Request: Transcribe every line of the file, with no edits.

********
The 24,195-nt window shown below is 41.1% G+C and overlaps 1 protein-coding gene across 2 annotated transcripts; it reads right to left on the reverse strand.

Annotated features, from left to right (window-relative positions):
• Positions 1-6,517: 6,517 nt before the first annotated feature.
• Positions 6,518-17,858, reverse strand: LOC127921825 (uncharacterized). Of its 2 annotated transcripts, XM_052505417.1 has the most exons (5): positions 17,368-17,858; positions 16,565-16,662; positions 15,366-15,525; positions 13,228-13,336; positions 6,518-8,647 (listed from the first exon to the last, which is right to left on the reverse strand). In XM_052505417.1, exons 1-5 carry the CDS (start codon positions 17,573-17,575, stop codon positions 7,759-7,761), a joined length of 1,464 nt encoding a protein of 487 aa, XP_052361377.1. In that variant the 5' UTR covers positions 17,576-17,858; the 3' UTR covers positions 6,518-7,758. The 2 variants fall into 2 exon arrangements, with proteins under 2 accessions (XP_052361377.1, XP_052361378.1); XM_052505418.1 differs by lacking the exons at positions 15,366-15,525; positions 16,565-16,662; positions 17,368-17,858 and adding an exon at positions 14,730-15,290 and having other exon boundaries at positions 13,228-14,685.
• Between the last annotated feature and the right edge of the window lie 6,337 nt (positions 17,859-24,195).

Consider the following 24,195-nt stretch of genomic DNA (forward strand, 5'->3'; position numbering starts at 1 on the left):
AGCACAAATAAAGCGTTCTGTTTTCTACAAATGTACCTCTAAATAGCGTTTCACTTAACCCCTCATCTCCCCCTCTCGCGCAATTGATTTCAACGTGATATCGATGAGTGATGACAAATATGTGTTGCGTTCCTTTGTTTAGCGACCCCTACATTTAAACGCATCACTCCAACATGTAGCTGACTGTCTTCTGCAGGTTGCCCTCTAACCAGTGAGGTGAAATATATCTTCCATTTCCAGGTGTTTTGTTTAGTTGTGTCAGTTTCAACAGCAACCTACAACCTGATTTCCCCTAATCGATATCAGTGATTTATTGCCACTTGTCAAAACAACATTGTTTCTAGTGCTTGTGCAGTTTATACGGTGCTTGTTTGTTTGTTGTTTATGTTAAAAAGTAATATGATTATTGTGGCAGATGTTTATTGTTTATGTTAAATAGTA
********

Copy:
The 24,195-nt window shown below is 41.1% G+C and overlaps 1 protein-coding gene across 2 annotated transcripts; it reads right to left on the reverse strand.

Annotated features, from left to right (window-relative positions):
• Positions 1-6,517: 6,517 nt before the first annotated feature.
• Positions 6,518-17,858, reverse strand: LOC127921825 (uncharacterized). Of its 2 annotated transcripts, XM_052505417.1 has the most exons (5): positions 17,368-17,858; positions 16,565-16,662; positions 15,366-15,525; positions 13,228-13,336; positions 6,518-8,647 (listed from the first exon to the last, which is right to left on the reverse strand). In XM_052505417.1, exons 1-5 carry the CDS (start codon positions 17,573-17,575, stop codon positions 7,759-7,761), a joined length of 1,464 nt encoding a protein of 487 aa, XP_052361377.1. In that variant the 5' UTR covers positions 17,576-17,858; the 3' UTR covers positions 6,518-7,758. The 2 variants fall into 2 exon arrangements, with proteins under 2 accessions (XP_052361377.1, XP_052361378.1); XM_052505418.1 differs by lacking the exons at positions 15,366-15,525; positions 16,565-16,662; positions 17,368-17,858 and adding an exon at positions 14,730-15,290 and having other exon boundaries at positions 13,228-14,685.
• Between the last annotated feature and the right edge of the window lie 6,337 nt (positions 17,859-24,195).

Consider the following 24,195-nt stretch of genomic DNA (forward strand, 5'->3'; position numbering starts at 1 on the left):
AGCACAAATAAAGCGTTCTGTTTTCTACAAATGTACCTCTAAATAGCGTTTCACTTAACCCCTCATCTCCCCCTCTCGCGCAATTGATTTCAACGTGATATCGATGAGTGATGACAAATATGTGTTGCGTTCCTTTGTTTAGCGACCCCTACATTTAAACGCATCACTCCAACATGTAGCTGACTGTCTTCTGCAGGTTGCCCTCTAACCAGTGAGGTGAAATATATCTTCCATTTCCAGGTGTTTTGTTTAGTTGTGTCAGTTTCAACAGCAACCTACAACCTGATTTCCCCTAATCGATATCAGTGATTTATTGCCACTTGTCAAAACAACATTGTTTCTAGTGCTTGTGCAGTTTATACGGTGCTTGTTTGTTTGTTGTTTATGTTAAAAAGTAATATGATTATTGTGGCAGATGTTTATTGTTTATGTTAAATAGTA